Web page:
Lenpromtransproekt Closed Joint Stock Company was the sole bidder, and the tender has been declared void. In that situation, in accordance with paragraph 25 of part 1 of Article 93 of the Law № 44-FZ, since the application from Lenpromtransproekt has been recognized meeting the requirements of the Law № 44-FZ and requirements set in the quotation bidding notice, the customer, according to the rules, could sign the contract with the sole supplier/contractor. Therefore, the contract worth 80 million rubles ($1.4 million) has been awarded to the sole bidder from St. Petersburg. And the entire scheme seemed perfectly legal – except for a luxury foreign-made sports car that has later emerged there.
Garifullin, being a member of the tender commission and having the deciding vote there due to his post, had represented Rosrezerv in this deal. Stanislav Kabanyachy had represented the St. Petersburg company. According to the investigation, in the period of December 2015 – January 2016, he has transferred for use a Porsche Cayenne-S worth 6.1 million rubles ($106.9 thousand) to the functionary in Novosibirsk in exchange for his assistance in the participation of Lenpromtransproekt in the closed tender and winning the contract. Then the special services have interfered and made all efforts possible to bring both the bribe-giver and bribe-taker to justice (normally, only one of them is prosecuted in such situations, while the other one acts as a witness). As a result, the criminal case against Ilgiz Garifullin has been initiated under part 6 of Article 290 of the Criminal Code of the Russian Federation (bribe-taking), while the criminal case against Stanislav Kabanyachy has been instituted under part 5 of Article 291 of the Criminal Code of the Russian Federation (bribe-giving on an especially large scale). In May 2016, the both suspects have been remanded into custody. Kabanyachy is facing up to 12 years behind bars for bribe-giving, while Garifullin faces up to 15 years in jail for bribe-taking.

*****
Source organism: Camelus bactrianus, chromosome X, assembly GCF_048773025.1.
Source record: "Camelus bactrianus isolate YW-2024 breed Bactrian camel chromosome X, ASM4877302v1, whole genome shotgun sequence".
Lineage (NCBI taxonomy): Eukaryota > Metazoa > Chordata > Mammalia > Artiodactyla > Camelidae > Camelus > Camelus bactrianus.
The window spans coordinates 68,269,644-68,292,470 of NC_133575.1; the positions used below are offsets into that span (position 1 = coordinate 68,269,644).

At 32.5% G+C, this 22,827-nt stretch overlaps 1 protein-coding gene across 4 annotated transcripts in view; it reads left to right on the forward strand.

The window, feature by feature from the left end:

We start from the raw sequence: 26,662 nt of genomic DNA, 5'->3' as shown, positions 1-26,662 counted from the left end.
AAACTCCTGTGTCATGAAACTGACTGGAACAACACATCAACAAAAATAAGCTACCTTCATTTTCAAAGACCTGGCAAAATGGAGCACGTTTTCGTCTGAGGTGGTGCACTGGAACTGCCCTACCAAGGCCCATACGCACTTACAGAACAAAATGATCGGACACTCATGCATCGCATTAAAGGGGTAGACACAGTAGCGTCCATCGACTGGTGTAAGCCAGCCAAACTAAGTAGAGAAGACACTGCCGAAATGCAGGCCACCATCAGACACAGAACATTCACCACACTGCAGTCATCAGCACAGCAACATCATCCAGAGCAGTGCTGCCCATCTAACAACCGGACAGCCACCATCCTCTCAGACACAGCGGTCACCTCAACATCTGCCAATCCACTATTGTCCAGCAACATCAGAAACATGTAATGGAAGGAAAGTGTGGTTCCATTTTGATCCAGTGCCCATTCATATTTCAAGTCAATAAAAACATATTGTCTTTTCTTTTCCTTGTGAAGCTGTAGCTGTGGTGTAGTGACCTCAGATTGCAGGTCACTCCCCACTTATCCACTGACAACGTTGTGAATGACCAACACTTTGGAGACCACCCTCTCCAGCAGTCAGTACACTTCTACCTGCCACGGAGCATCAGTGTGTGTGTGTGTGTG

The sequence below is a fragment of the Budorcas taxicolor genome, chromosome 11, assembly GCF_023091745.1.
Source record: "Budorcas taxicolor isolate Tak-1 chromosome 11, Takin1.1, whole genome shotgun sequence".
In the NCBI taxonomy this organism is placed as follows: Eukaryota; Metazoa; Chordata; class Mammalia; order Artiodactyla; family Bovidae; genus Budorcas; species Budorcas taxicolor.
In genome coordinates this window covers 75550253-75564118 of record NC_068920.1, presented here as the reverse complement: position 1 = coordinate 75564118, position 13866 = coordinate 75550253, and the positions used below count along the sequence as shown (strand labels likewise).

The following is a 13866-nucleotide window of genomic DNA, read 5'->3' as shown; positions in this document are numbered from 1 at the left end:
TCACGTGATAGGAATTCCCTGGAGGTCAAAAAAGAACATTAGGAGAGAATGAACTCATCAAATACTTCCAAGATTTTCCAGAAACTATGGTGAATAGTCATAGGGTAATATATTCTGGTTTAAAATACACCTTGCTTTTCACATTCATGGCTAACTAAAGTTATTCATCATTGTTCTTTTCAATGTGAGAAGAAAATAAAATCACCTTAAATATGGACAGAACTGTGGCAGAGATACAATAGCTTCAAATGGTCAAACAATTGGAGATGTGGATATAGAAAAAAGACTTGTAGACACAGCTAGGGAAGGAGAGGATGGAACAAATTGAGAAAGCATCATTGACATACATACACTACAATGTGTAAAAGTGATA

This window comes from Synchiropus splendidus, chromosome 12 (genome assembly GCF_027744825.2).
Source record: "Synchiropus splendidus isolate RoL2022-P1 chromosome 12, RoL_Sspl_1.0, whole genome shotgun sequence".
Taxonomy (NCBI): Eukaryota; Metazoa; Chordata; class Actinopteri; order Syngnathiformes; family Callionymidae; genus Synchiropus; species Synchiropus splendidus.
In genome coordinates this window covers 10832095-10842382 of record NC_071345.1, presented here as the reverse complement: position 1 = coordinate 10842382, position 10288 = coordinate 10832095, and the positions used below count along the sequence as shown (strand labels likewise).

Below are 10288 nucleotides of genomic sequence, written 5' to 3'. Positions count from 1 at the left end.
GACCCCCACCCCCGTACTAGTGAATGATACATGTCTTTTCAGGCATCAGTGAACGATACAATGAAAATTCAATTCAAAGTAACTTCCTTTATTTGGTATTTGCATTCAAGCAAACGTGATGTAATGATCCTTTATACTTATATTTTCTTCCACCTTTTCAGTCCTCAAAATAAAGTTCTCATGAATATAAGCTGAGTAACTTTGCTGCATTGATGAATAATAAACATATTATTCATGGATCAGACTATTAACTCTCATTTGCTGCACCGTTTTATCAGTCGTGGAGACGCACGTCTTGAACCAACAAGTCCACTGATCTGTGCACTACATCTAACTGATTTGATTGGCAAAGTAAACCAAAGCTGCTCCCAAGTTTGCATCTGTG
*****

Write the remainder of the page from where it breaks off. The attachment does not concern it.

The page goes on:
However, the experience shows that in Novosibirsk, former governmental officials can ‘enjoy the luxuries of the prison live’ only while staying in the pretrial detention facility.
For example, a former colleague of Garifullin, who used to work in an institution subordinate to Rosrezerv, was amnestied six months ago. Yuri Tufanov, ex-Head of Rezervstroy Federal Unitary Enterprise subsidiary to Rosrezerv, was convicted for “infliction of property damage on an especially large scale”. According to the court verdict, his actions had resulted in a loss of 34 million budget rubles ($594.7 thousand) sustained by another enterprise subordinate to Rosrezerv – Kombinat Gigant (Giant Combine) Federal State Budgetary Institution. The indictment materials had been submitted to the Investigative Committee of the Russian Federation (ICR) by the same Novosibirsk Regional FSB Directorate. The court has found Tufanov guilty, sentenced him to 2.5 years conditionally, and relieved from criminal liability due to the amnesty. But unlike Tufanov, Garifullin has already received the most severe punishment for any official of any rank – confiscation of his assets to the state revenue.